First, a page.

For more information, please watch the following video:
How to Upload an Assignment.
Quizzes will be offered on Blackboard, and you will have a week to
complete them. Once you have logged in to Blackboard, click on the
'Assignments' button. Then click on the correct week. You will
find quizzes listed with your other assignments. Most of the time
you will get immediate feedback after taking a quiz. Your score
should be posted as soon as you submit it.
Quizzes may be repeated once if you aren't satisfied with your
results (the final exam may not be repeated). Note: you must work
through your learning activities, assignments, and quizzes in the
order they are presented.
You will be responsible for a weekly assignment on the discussion
forum. To view this assignment, click on the 'Assignments' button.
Then click on the correct week.
Post general questions and comments on the Blackboard discussion
forum. If you ask me a question, you should get an response by the
next business day. You can always e-mail me or a fellow student if
your question is urgent or personal. If you do e-mail me, please
put LIR 110 in the subject heading, as I get a lot of spam and will
be less likely to delete your message accidentally. You may also
make an appointment to meet with me in person. See the instructor
website for contact information.
Grading and Assignments
- 40 points (10%) Discussion Forum Assignment
- 80 points (20%) Modules (1 - 8)
- 160 points (40%) Quizzes (orientation, modules 1 - 7)
- 40 points (10%) Bibliography
- 40 points (10%) Blog Assignment
- 40 points (10%) Final
An incomplete grade is given only when there is an emergency near
the end of the 8-week session.
The Extreme Searcher's Internet Handbook, 3rd Edition
by Randolph Hock
This book is on reserve in the library. If you don't
wish to buy a copy, you may check it out for three hours at a time.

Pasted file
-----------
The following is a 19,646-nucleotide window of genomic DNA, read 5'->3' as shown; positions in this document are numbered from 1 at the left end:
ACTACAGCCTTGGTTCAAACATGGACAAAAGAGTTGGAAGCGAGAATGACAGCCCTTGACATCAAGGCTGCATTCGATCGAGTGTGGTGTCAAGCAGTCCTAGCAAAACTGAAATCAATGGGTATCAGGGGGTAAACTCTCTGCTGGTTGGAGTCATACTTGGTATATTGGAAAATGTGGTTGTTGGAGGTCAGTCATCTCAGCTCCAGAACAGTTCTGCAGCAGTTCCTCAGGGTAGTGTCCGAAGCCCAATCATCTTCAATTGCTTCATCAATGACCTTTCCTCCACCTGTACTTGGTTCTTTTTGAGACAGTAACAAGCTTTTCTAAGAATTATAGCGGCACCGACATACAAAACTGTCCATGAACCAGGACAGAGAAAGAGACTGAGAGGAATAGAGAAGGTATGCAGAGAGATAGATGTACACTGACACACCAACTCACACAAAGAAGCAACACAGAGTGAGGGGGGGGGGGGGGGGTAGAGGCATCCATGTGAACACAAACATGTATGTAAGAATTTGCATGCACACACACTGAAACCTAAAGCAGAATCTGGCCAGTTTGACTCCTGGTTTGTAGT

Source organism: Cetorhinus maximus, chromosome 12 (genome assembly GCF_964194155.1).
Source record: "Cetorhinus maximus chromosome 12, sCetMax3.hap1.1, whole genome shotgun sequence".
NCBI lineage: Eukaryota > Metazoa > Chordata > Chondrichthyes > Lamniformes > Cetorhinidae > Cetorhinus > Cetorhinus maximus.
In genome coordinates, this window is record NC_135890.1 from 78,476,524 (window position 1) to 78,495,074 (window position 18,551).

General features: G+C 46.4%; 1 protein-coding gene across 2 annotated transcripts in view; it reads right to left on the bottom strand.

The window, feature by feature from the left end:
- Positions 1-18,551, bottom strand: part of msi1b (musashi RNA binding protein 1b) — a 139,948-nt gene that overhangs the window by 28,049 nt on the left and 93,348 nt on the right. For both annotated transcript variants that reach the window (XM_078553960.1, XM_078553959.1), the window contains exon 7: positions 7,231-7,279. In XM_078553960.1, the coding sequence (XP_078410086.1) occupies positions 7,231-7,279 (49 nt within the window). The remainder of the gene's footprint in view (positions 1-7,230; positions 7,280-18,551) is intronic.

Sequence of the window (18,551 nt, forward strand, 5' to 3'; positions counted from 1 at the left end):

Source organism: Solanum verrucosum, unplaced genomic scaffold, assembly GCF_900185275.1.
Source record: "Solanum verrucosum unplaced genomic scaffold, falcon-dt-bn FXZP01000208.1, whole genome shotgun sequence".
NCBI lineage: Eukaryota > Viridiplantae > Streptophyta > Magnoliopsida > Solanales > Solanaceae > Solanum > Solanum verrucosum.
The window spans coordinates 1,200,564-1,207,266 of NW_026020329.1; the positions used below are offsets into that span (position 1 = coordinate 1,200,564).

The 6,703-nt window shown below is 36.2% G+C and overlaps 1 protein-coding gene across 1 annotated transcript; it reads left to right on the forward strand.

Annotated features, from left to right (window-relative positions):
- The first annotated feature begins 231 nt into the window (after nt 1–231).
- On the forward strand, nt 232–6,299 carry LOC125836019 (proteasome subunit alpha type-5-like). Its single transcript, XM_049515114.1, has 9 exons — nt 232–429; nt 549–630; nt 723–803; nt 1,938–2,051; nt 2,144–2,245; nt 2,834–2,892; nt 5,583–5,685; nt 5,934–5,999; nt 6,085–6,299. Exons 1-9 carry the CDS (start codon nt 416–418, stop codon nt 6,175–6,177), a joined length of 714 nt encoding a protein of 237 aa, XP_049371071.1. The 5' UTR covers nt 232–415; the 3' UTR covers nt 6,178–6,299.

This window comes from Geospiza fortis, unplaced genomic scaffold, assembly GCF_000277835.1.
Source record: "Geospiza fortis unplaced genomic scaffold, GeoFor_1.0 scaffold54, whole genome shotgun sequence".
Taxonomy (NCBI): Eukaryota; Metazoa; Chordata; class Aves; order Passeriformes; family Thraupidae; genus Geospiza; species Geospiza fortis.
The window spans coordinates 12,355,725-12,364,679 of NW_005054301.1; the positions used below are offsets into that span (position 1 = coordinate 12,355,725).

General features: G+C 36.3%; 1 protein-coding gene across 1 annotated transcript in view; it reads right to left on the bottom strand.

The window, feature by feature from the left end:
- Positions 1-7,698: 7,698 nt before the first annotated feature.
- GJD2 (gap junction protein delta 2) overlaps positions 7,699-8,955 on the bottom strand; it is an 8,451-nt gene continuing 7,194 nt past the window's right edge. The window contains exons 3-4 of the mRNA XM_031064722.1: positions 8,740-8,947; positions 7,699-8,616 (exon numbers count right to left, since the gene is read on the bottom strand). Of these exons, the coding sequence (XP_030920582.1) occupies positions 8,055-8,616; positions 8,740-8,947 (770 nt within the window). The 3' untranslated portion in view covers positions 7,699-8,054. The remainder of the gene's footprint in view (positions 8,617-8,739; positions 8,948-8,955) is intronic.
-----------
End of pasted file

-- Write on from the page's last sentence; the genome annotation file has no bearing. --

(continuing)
Student Responsibility for Drop/Withdrawal
It is the student's responsibility to officially add, drop, or
withdraw from any class prior to the deadlines stated in the class
schedule. This is true even if the student has never attended class.
Failure to drop an unattended course will result in a grade of 'F'
on your transcript.
Accommodations for Students with Disabilities
Students with disabilities who may need accommodations in this class
are encouraged to notify the instructor and contact Disabled Student
Programs and Services (DSPS) early on in the semester so that
reasonable accommodations may be implemented as soon as possible.
http://www.cuyamaca.edu/DSPS/ for contact information.
Written work should be original. Information taken from outside
sources should be quoted and documented in notes and a bibliography.
Stealing content from books, magazines, websites, students, and
other sources is unethical - also known as plagiarism. Students
guilty of academic dishonesty will receive a zero for the offending
assignment. Plagiarism can also be grounds for suspension or
So what are some examples of plagiarism
- Copying any portion of another person's work
without crediting that person.
- Paraphrasing the ideas of another without
crediting that person.
- Using a paper from a website that posts or sells
examples of research papers, such as
- Using a graphic or a photo posted on the
internet without following "Fair Use" guidelines.
- Arranging to have someone else to do your work
for you. For example, a family member speaks better
English, so you ask him to take one of your tests.
- Using another student's work. For example,
last semester your best friend took this course, and
she created a bibliography for the bibliography
assignment. She has offered to let you adapt it
so that you won't have to do as much work.